Leadership / 12.10.18
The Baltimore Ravens Talk Transition to Mobile-Only Ticketing
Starting this football season, the Baltimore Ravens began requiring fans to scan mobile tickets instead of paper to gain access to M&T Bank Stadium on game days. Now, spectators must display their tickets on smartphones using the team's mobile app. To ease the transition, season ticket holders have also received a special season ticket card (like a credit card) to use to enter the stadium.
The Ravens’ switch to digital ticketing is part of an NFL-wide push. The league inked a deal with Ticketmaster in 2017, offering access to an open-architecture, completely digital system. All teams are now required to offer digital tickets by the 2019–20 season. Among those getting an early jump have been the Dallas Cowboys, who worked with Ticketmaster to implement digital ticketing during the 2015–16 season and witnessed a substantial decrease in ticket fraud. The Atlanta Falcons, Denver Broncos and Jacksonville Jaguars have similarly embraced digital ticketing.
For the Ravens, the transition to mobile has been a fairly smooth one, but not without its challenges. Baker Koppelman, the Ravens' Senior Vice President of Ticket Sales and Operations, explained his fear of older fans being turned off by the new ticketing format.
“The scariest thing for us is knowing the age of our demographic,” Koppelman said. “In an NFL environment where you have pretty high prices, the people purchasing your tickets are typically older and maybe less flexible and less [tech] savvy with this kind of stuff. We operate in an environment where we don't need another reason for people to be mad at us. But I think we all believed that once people got over the hump with mobile ticketing, they'd really like it.”
Whitney Fox, the Ravens’ Customer Service Manager, shared that the transition took place during a less than optimal time for them.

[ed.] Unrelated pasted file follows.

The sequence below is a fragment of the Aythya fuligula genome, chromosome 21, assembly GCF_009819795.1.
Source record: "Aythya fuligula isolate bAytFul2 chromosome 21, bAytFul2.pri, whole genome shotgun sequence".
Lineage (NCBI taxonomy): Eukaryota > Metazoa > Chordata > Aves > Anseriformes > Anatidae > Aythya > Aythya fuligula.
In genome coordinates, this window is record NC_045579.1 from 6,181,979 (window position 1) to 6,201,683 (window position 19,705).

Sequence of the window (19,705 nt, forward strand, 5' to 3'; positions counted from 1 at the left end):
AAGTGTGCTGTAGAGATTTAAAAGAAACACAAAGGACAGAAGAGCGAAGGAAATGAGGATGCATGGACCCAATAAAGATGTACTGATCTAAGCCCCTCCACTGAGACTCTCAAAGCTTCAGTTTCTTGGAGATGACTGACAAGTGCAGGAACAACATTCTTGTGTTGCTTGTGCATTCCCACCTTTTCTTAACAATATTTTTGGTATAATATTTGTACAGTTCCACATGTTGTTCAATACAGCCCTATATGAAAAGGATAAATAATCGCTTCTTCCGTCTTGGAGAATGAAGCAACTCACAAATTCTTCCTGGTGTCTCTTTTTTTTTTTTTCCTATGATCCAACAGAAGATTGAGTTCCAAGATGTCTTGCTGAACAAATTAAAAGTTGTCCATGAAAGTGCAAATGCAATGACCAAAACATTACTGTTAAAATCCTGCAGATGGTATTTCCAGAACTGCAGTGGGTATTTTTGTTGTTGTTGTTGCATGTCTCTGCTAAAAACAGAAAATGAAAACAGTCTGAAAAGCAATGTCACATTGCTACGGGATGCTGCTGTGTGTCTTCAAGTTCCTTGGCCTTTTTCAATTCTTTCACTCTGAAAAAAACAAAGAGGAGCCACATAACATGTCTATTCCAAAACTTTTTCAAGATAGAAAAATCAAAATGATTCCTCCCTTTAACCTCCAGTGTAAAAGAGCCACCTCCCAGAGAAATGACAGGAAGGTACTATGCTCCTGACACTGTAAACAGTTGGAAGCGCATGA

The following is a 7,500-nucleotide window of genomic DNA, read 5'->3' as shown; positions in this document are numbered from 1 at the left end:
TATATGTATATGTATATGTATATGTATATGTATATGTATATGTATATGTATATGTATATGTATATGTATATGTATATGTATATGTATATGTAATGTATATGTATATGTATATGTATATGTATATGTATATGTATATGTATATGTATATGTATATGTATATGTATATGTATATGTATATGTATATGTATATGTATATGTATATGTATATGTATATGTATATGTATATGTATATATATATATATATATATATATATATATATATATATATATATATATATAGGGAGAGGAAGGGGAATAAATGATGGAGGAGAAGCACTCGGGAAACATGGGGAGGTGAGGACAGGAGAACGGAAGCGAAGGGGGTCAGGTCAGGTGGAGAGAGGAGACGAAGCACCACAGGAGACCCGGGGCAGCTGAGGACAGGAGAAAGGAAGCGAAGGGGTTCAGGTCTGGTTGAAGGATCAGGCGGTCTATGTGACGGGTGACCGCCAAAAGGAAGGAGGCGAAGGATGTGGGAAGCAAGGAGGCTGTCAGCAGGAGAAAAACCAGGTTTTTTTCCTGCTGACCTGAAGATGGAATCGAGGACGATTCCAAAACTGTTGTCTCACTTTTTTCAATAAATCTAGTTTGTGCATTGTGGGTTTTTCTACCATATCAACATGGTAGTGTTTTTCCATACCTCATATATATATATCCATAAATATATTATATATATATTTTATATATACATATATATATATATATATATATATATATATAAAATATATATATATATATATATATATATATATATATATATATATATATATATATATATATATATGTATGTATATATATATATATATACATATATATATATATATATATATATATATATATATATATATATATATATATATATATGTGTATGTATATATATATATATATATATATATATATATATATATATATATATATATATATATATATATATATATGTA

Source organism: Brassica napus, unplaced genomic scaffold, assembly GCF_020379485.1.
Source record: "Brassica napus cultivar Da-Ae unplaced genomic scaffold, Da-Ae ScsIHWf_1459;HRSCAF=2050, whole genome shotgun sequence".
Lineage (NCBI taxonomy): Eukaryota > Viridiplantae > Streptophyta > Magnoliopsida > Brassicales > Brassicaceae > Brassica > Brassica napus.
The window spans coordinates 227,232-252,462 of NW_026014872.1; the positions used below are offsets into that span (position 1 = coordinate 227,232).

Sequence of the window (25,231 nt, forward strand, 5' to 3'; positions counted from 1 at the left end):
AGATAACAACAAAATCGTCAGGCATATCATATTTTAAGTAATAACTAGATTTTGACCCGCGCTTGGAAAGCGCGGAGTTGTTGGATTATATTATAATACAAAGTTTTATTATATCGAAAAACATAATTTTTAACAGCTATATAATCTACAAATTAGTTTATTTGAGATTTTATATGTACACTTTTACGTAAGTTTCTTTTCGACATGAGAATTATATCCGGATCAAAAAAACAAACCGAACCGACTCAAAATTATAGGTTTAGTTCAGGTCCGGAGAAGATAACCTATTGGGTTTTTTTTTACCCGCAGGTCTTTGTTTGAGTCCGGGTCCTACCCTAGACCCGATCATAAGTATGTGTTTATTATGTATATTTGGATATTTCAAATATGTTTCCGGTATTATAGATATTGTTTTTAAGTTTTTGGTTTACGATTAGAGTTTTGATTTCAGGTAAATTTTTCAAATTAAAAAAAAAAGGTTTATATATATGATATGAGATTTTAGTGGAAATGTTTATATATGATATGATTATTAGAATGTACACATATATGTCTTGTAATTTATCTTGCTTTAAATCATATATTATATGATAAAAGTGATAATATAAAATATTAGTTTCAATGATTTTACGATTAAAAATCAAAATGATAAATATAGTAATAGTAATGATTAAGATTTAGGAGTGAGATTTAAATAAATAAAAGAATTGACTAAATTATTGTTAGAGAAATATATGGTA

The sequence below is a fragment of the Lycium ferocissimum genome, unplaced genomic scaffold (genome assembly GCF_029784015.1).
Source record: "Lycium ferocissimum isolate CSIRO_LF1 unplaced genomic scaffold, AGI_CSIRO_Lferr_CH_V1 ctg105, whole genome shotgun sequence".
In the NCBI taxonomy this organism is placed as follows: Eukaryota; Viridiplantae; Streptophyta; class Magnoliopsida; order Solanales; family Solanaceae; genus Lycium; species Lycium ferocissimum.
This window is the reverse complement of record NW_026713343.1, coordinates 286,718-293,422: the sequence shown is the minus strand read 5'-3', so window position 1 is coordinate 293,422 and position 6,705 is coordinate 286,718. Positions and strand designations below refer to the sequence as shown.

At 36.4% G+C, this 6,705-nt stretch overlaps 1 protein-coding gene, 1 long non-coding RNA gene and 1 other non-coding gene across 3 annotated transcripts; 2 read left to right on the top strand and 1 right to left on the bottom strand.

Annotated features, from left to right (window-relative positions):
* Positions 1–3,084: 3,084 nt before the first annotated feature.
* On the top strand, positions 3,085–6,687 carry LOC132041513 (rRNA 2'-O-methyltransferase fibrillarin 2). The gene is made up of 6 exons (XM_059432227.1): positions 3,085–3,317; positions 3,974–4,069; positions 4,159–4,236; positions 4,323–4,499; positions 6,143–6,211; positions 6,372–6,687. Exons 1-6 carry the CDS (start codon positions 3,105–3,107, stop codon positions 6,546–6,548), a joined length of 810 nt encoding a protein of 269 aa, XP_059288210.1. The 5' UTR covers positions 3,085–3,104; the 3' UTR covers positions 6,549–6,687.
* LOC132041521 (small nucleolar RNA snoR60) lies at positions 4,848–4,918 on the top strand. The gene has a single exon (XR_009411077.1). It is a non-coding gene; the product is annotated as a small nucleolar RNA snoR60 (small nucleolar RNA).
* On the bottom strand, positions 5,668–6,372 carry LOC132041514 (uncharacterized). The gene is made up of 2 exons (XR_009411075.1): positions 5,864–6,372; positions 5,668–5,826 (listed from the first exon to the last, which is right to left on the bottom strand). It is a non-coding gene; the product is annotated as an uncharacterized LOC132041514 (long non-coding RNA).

“The timing was a big challenge,” Fox said. “We announced it in conjunction with [season ticket holders] receiving their packages. We wanted to make sure that we would be able to focus just on mobile ticketing. We didn't want to do it while we were focused on renewals or any other thing going on. After the renewals were finished, we communicated the change. Then, it became about finding as many ways as possible to communicate their options and the benefits.”
One of the key ways the team effectively spread the world was a special fan event at the stadium prior to the start of preseason.
“We did an event here at the stadium where we billed it as one of our PSL [personal seat license] owner rewards events,” Fox said. “They got to be among the first people to pick up their packages. They got to come to the stadium and see the new upgrades, like our new video boards, and they ended up attending a press conference at the same event. We showed them the locker room, took them out on the field, had their names up on the video board and thanked them for their support.
“We then gave a little presentation of what they were about to unbox. After they opened the package, we talked about how they can use the mobile option and the card option. There were some people in that group who were unsure how to use the mobile option. So, we had them pull their phones out, got them logged into their account and showed them how they can do it. They were pretty happy and excited after that.”